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HBO Pivots In Singapore

By Mike Savage

A new proposition. Sometimes the future of media is only a contract renewal away. HBO has swiftly rebooted its offering in Singapore with a cheaper and more accessible service, after two decades of exclusive pay-TV distribution with StarHub came to an end in January. 



The move has catapulted HBO into media’s new competitive landscape, a terrain shaped by increased consumer choice and waning pricing power for legacy media alongside endemic piracy where broadcasters must learn new skills to survive. 



It also puts HBO, one of pay-TV’s most powerful brands, in the same arena as SVOD’s global frontrunner, Netflix. Price, content and technology will determine who gets the spoils. While Netflix has established an online lead in the US, both contenders are nearer the starting line in less-developed ecosystems in Asia, competing alongside other global, regional and local hopefuls. 



The next step in the Lion City is persuading more Singaporeans to pay for HBO’s films and TV shows, through its own efforts as well with multiple partners. That includes going direct-to-consumer – a first for HBO in Asia – as well as expanding distribution with other platforms, tying up with Singtel, Singapore’s other pay-TV and telco major, in addition to StarHub. Soon after, HBO inked a deal with Toggle, the OTT platform run by Singapore’s free-to-air incumbent Mediacorp. “They’ve got big distribution, their app is widely distributed, they’ve got big-screen presence and they’ve got significant marketing presence,” says HBO Asia CEO, Jonathan Spink. Free-to-air partnerships in other markets should follow, helping raise HBO’s visibility as well as bringing the service within reach of more consumers.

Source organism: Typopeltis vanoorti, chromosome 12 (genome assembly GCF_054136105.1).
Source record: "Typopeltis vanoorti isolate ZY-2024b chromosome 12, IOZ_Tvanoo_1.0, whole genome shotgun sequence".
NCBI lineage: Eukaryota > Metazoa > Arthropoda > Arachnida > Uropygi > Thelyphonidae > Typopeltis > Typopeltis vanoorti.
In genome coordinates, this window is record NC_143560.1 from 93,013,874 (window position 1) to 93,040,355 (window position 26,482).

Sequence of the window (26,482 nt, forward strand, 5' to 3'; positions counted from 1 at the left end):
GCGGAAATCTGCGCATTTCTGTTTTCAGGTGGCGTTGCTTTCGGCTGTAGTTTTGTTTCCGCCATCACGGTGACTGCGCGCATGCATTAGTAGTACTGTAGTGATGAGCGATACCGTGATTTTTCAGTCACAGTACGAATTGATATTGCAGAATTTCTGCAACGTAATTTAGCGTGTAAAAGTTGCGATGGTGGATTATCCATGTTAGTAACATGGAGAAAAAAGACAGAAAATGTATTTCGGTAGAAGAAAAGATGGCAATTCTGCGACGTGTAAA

HBO is also likely to test D2C in a few other Asian markets, although the focus for now will be evolving the partnership model. “In certain territories, there’s no doubt it will be available through the app store directly,” Spink says. “That will roll out and is rolling out but we are still principally working with partners and operators. That’s where we see the future of the business, but the flexibility does help counter the piracy argument.” 



Ongoing transformation. In the meantime, HBO Go should benefit from a more substantial content offering, having resolved longstanding obstacles around rights last year. In Singapore, HBO’s revamp also aligns with the local debut of Asian movie channel Red, while bringing on board Cinemax, which had not been bundled with HBO’s other channels on StarHub. At the same time, the broadcaster continues to step up investment in Asian content, which has bolstered its appeal, with around five to six series currently in production. 



This could become increasingly pivotal for HBO’s near-term growth in Asia. Over the medium term, much depends on new parent, AT&T, marshalling both additional content, initially from Warner Bros and Turner, as well as CRM know-how, especially in managing churn, to keep HBO’s seat at media’s top table.

To find out more, please get in touch with Lavina Bhojwani

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